Research suggests that health behaviors such as regular physical activity and balanced eating play a central role in emotion regulation and emotional well-being. Other research shows that these same health behaviors also improve cognitive and academic performance. However, these two separate lines of research have rarely been combined. With the study described in this research proposal we plan to assess health behaviors, emotions, and academic performance simultaneously and repeatedly over one academic year in the same sample of younger adults, using field research, laboratory experiments, and biological markers.
An academic year varies considerably in the amount of stressors and perceived stress. Next to common hassles such as having a work deadline or having an argument with a significant other, there are stressors such as important examinations. Importantly, adherence to health behaviors declines during stressful times: Individuals under stress typically engage in less physical activity and increase their food intake, particularly the consumption of foods high in calories and palatability. Consequently, this proposal further aims to test the idea that stress is an important factor that can influence the link between health behaviors, emotion, and cognitive performance.
Young adults are an important target group concerning research on health behaviors because unhealthy behaviors often develop early in life and are difficult to tackle once they become habits. In addition, first-year university students are particularly suited to research on the link between health behaviors, affect, and cognitive performance across periods of relatively high and low stress: First-year university students are regularly engaged in cognitively demanding activities and experience similar stressors throughout the academic year, including clearly defined instruction, examination, and vacation periods. Consequently, this target group allows comparing individual differences in the links between health behaviors, emotion, and cognitive performance in the face of similar external stressors in a real-world setting.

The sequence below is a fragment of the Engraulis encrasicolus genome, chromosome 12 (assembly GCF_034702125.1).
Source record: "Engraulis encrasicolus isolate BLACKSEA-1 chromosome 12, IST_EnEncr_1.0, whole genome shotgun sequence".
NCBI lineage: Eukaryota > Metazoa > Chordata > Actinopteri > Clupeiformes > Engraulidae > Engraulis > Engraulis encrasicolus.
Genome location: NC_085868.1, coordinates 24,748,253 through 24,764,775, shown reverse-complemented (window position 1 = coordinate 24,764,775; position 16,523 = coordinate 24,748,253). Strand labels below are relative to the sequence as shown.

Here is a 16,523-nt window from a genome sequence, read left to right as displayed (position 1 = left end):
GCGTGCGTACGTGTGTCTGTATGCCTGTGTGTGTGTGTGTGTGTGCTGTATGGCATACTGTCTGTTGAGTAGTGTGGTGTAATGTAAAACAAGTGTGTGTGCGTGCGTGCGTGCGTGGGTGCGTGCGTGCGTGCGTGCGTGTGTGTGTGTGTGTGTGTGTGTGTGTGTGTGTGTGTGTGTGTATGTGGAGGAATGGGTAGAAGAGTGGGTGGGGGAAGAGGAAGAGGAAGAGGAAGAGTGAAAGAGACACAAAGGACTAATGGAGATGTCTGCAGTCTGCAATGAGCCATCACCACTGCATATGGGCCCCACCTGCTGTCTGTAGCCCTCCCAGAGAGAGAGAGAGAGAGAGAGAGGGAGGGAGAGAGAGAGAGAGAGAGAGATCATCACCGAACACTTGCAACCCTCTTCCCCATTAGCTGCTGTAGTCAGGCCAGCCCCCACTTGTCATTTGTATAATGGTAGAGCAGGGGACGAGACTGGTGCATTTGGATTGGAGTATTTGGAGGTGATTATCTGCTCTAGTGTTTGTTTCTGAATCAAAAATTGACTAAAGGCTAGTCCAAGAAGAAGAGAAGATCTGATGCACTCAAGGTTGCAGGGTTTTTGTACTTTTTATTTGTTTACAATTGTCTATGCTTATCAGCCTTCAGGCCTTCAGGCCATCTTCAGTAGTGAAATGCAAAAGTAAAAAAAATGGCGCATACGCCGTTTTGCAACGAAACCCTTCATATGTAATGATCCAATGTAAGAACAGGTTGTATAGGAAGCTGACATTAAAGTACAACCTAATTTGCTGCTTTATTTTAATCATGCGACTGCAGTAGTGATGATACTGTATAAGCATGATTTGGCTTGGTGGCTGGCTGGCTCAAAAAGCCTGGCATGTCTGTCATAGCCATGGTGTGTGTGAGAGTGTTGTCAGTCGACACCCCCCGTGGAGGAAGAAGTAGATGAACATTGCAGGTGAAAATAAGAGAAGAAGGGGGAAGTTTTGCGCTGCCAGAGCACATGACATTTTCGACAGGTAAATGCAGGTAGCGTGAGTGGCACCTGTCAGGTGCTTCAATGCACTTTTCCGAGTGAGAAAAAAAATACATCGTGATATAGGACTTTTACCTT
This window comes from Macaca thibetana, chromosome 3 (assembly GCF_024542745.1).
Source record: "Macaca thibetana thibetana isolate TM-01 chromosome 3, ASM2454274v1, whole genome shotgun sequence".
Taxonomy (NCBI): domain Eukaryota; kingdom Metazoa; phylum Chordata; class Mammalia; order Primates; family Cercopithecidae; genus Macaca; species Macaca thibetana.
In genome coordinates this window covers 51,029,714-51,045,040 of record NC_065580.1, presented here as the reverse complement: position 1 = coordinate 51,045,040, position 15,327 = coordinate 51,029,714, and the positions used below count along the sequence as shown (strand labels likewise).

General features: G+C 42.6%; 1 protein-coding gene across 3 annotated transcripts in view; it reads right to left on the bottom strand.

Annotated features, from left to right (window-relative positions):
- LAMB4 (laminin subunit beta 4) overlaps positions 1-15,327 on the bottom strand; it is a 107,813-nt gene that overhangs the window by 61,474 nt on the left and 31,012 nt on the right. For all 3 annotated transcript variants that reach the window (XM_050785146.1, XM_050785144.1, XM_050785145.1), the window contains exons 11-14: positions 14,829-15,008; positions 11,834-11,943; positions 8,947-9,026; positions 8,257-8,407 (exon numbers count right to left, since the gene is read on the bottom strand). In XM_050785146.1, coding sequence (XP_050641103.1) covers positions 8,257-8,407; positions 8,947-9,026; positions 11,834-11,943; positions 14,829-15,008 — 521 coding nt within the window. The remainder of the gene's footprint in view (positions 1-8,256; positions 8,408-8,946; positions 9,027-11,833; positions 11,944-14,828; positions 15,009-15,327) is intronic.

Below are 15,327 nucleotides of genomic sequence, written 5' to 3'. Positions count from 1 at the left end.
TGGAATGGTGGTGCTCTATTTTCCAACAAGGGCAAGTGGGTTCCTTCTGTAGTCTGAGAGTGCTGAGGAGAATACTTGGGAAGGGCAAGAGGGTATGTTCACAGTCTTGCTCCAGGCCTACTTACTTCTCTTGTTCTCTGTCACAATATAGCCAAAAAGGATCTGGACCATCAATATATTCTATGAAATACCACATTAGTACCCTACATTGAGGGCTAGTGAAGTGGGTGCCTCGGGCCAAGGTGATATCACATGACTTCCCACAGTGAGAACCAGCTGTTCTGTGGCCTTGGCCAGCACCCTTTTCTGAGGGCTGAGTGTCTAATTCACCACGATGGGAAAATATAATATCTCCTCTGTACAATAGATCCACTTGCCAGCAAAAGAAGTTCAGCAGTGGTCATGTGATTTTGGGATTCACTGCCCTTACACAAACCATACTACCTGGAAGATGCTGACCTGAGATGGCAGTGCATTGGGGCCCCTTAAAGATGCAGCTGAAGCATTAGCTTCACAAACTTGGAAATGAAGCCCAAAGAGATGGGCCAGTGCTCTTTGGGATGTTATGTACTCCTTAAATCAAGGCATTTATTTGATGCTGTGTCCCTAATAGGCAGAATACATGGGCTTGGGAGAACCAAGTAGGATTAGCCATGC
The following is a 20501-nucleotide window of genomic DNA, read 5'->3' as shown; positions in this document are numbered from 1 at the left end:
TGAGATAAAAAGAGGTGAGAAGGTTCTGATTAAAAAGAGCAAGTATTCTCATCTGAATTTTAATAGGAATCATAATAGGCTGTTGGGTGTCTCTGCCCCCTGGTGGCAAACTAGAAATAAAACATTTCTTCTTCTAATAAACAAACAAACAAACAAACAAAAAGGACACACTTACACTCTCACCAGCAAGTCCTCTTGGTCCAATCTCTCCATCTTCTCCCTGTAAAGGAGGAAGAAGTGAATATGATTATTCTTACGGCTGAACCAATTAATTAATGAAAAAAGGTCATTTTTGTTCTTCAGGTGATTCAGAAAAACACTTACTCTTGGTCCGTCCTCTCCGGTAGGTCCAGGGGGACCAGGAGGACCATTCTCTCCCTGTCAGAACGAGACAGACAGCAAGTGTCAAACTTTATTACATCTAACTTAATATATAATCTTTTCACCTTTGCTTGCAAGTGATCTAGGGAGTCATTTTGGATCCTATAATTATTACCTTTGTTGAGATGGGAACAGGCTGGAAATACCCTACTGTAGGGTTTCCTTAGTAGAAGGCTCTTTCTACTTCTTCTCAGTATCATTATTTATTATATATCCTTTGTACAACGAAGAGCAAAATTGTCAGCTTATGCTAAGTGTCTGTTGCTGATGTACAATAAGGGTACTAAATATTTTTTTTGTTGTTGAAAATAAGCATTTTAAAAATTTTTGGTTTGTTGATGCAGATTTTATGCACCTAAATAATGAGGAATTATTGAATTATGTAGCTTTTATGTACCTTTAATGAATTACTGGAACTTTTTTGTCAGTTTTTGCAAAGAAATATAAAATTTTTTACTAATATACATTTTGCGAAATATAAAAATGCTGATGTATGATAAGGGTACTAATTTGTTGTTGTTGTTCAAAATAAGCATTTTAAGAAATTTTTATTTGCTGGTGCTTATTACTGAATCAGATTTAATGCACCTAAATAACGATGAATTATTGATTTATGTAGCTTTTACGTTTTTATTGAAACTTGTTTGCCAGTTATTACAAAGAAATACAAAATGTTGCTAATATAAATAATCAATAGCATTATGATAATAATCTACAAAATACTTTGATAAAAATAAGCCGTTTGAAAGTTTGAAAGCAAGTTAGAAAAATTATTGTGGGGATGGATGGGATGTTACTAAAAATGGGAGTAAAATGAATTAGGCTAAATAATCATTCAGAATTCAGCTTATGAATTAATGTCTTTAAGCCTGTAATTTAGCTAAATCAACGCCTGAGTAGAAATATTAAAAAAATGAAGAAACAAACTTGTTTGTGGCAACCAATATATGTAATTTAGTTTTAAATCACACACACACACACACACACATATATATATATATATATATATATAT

The results of this study can contribute to a better understanding of how stress moderates one’s ability to maintain physical activity and healthy eating behaviors. This has important consequences for emotional well-being and academic performance. In addition, more than 40% of young adults enter university-level education in Switzerland, suggesting such a study is relevant to a specific but substantial portion of the younger population. Specifically, our results have the potential to directly inform policy makers about crucial targets for health-promotion and stress-prevention programs that can help reduce negative impact of unhealthy behaviors in a student population.